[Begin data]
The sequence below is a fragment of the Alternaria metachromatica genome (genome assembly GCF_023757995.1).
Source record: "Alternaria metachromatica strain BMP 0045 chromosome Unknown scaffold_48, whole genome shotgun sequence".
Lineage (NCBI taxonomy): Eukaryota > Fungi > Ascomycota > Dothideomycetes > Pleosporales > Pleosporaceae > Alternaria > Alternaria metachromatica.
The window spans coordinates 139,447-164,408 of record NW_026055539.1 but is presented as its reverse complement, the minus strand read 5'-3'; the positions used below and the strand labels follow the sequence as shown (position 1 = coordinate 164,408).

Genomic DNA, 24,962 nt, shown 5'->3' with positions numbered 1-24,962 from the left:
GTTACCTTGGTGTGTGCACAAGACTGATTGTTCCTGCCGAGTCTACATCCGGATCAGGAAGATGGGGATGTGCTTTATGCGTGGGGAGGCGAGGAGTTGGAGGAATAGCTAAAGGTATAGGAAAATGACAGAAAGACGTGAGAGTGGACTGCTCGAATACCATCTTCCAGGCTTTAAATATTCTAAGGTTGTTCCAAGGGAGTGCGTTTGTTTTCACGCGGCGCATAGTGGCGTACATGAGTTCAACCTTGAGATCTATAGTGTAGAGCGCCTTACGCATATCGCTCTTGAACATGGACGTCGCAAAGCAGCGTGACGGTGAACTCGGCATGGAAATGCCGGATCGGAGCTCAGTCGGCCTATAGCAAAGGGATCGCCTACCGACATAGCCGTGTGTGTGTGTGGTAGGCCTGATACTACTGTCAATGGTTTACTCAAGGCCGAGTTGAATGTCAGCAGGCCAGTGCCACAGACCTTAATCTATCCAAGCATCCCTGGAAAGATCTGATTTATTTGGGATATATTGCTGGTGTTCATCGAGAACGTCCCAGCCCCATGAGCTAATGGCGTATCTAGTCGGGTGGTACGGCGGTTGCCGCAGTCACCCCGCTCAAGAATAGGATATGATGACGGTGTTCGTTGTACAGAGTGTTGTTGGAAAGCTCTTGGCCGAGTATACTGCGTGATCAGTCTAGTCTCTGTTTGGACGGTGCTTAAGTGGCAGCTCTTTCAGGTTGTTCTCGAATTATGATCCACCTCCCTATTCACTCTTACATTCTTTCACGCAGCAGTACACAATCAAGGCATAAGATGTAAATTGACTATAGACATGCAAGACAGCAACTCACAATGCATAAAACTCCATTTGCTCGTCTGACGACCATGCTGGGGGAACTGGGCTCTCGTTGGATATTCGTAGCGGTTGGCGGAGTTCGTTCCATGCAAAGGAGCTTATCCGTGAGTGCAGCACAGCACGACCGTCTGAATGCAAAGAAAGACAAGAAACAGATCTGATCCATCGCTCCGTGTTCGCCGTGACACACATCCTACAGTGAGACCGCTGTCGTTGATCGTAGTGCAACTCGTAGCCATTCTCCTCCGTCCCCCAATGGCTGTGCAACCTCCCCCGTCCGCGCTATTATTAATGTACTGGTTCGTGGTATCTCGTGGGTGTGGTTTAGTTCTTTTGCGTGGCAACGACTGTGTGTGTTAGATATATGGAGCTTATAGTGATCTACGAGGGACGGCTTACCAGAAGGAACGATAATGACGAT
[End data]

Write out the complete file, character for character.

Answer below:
The sequence below is a fragment of the Alternaria metachromatica genome (genome assembly GCF_023757995.1).
Source record: "Alternaria metachromatica strain BMP 0045 chromosome Unknown scaffold_48, whole genome shotgun sequence".
Lineage (NCBI taxonomy): Eukaryota > Fungi > Ascomycota > Dothideomycetes > Pleosporales > Pleosporaceae > Alternaria > Alternaria metachromatica.
The window spans coordinates 139,447-164,408 of record NW_026055539.1 but is presented as its reverse complement, the minus strand read 5'-3'; the positions used below and the strand labels follow the sequence as shown (position 1 = coordinate 164,408).

Genomic DNA, 24,962 nt, shown 5'->3' with positions numbered 1-24,962 from the left:
GTTACCTTGGTGTGTGCACAAGACTGATTGTTCCTGCCGAGTCTACATCCGGATCAGGAAGATGGGGATGTGCTTTATGCGTGGGGAGGCGAGGAGTTGGAGGAATAGCTAAAGGTATAGGAAAATGACAGAAAGACGTGAGAGTGGACTGCTCGAATACCATCTTCCAGGCTTTAAATATTCTAAGGTTGTTCCAAGGGAGTGCGTTTGTTTTCACGCGGCGCATAGTGGCGTACATGAGTTCAACCTTGAGATCTATAGTGTAGAGCGCCTTACGCATATCGCTCTTGAACATGGACGTCGCAAAGCAGCGTGACGGTGAACTCGGCATGGAAATGCCGGATCGGAGCTCAGTCGGCCTATAGCAAAGGGATCGCCTACCGACATAGCCGTGTGTGTGTGTGGTAGGCCTGATACTACTGTCAATGGTTTACTCAAGGCCGAGTTGAATGTCAGCAGGCCAGTGCCACAGACCTTAATCTATCCAAGCATCCCTGGAAAGATCTGATTTATTTGGGATATATTGCTGGTGTTCATCGAGAACGTCCCAGCCCCATGAGCTAATGGCGTATCTAGTCGGGTGGTACGGCGGTTGCCGCAGTCACCCCGCTCAAGAATAGGATATGATGACGGTGTTCGTTGTACAGAGTGTTGTTGGAAAGCTCTTGGCCGAGTATACTGCGTGATCAGTCTAGTCTCTGTTTGGACGGTGCTTAAGTGGCAGCTCTTTCAGGTTGTTCTCGAATTATGATCCACCTCCCTATTCACTCTTACATTCTTTCACGCAGCAGTACACAATCAAGGCATAAGATGTAAATTGACTATAGACATGCAAGACAGCAACTCACAATGCATAAAACTCCATTTGCTCGTCTGACGACCATGCTGGGGGAACTGGGCTCTCGTTGGATATTCGTAGCGGTTGGCGGAGTTCGTTCCATGCAAAGGAGCTTATCCGTGAGTGCAGCACAGCACGACCGTCTGAATGCAAAGAAAGACAAGAAACAGATCTGATCCATCGCTCCGTGTTCGCCGTGACACACATCCTACAGTGAGACCGCTGTCGTTGATCGTAGTGCAACTCGTAGCCATTCTCCTCCGTCCCCCAATGGCTGTGCAACCTCCCCCGTCCGCGCTATTATTAATGTACTGGTTCGTGGTATCTCGTGGGTGTGGTTTAGTTCTTTTGCGTGGCAACGACTGTGTGTGTTAGATATATGGAGCTTATAGTGATCTACGAGGGACGGCTTACCAGAAGGAACGATAATGACGAT